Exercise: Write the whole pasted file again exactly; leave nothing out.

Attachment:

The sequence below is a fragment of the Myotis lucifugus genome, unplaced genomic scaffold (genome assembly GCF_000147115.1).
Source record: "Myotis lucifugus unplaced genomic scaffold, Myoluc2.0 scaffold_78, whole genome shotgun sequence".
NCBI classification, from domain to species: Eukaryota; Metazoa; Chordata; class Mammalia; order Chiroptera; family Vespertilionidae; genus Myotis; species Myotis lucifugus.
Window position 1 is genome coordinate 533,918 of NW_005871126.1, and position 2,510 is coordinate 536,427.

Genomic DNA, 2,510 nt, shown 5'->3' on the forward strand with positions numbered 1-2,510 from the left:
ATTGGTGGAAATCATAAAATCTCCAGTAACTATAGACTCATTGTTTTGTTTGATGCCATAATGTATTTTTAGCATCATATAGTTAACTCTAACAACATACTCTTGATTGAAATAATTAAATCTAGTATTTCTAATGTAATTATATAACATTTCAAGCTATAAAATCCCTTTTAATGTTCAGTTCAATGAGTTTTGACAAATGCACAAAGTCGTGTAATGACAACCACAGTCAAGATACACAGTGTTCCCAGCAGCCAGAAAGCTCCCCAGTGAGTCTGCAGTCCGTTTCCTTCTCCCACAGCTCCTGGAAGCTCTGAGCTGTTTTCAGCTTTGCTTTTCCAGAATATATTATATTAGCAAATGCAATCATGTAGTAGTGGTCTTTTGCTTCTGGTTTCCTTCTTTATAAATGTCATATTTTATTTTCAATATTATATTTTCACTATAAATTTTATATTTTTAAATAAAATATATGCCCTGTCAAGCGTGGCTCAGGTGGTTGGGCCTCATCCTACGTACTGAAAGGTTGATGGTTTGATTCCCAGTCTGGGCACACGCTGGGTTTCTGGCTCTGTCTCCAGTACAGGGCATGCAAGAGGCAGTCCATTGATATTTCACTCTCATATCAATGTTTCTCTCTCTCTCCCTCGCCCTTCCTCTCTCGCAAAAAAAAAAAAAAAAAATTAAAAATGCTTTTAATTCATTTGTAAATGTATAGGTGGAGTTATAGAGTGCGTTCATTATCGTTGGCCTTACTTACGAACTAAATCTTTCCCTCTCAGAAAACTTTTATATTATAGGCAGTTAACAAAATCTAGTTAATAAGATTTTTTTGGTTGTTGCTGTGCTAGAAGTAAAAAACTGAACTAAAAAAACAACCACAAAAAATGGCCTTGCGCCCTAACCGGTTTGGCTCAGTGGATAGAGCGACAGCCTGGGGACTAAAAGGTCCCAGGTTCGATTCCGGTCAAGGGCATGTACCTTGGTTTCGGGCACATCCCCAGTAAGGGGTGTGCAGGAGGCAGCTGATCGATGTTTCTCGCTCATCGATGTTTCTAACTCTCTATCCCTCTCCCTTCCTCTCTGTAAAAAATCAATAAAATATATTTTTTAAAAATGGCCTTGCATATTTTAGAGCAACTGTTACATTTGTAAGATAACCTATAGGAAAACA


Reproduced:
The sequence below is a fragment of the Myotis lucifugus genome, unplaced genomic scaffold (genome assembly GCF_000147115.1).
Source record: "Myotis lucifugus unplaced genomic scaffold, Myoluc2.0 scaffold_78, whole genome shotgun sequence".
NCBI classification, from domain to species: Eukaryota; Metazoa; Chordata; class Mammalia; order Chiroptera; family Vespertilionidae; genus Myotis; species Myotis lucifugus.
Window position 1 is genome coordinate 533,918 of NW_005871126.1, and position 2,510 is coordinate 536,427.

Genomic DNA, 2,510 nt, shown 5'->3' on the forward strand with positions numbered 1-2,510 from the left:
ATTGGTGGAAATCATAAAATCTCCAGTAACTATAGACTCATTGTTTTGTTTGATGCCATAATGTATTTTTAGCATCATATAGTTAACTCTAACAACATACTCTTGATTGAAATAATTAAATCTAGTATTTCTAATGTAATTATATAACATTTCAAGCTATAAAATCCCTTTTAATGTTCAGTTCAATGAGTTTTGACAAATGCACAAAGTCGTGTAATGACAACCACAGTCAAGATACACAGTGTTCCCAGCAGCCAGAAAGCTCCCCAGTGAGTCTGCAGTCCGTTTCCTTCTCCCACAGCTCCTGGAAGCTCTGAGCTGTTTTCAGCTTTGCTTTTCCAGAATATATTATATTAGCAAATGCAATCATGTAGTAGTGGTCTTTTGCTTCTGGTTTCCTTCTTTATAAATGTCATATTTTATTTTCAATATTATATTTTCACTATAAATTTTATATTTTTAAATAAAATATATGCCCTGTCAAGCGTGGCTCAGGTGGTTGGGCCTCATCCTACGTACTGAAAGGTTGATGGTTTGATTCCCAGTCTGGGCACACGCTGGGTTTCTGGCTCTGTCTCCAGTACAGGGCATGCAAGAGGCAGTCCATTGATATTTCACTCTCATATCAATGTTTCTCTCTCTCTCCCTCGCCCTTCCTCTCTCGCAAAAAAAAAAAAAAAAAATTAAAAATGCTTTTAATTCATTTGTAAATGTATAGGTGGAGTTATAGAGTGCGTTCATTATCGTTGGCCTTACTTACGAACTAAATCTTTCCCTCTCAGAAAACTTTTATATTATAGGCAGTTAACAAAATCTAGTTAATAAGATTTTTTTGGTTGTTGCTGTGCTAGAAGTAAAAAACTGAACTAAAAAAACAACCACAAAAAATGGCCTTGCGCCCTAACCGGTTTGGCTCAGTGGATAGAGCGACAGCCTGGGGACTAAAAGGTCCCAGGTTCGATTCCGGTCAAGGGCATGTACCTTGGTTTCGGGCACATCCCCAGTAAGGGGTGTGCAGGAGGCAGCTGATCGATGTTTCTCGCTCATCGATGTTTCTAACTCTCTATCCCTCTCCCTTCCTCTCTGTAAAAAATCAATAAAATATATTTTTTAAAAATGGCCTTGCATATTTTAGAGCAACTGTTACATTTGTAAGATAACCTATAGGAAAACA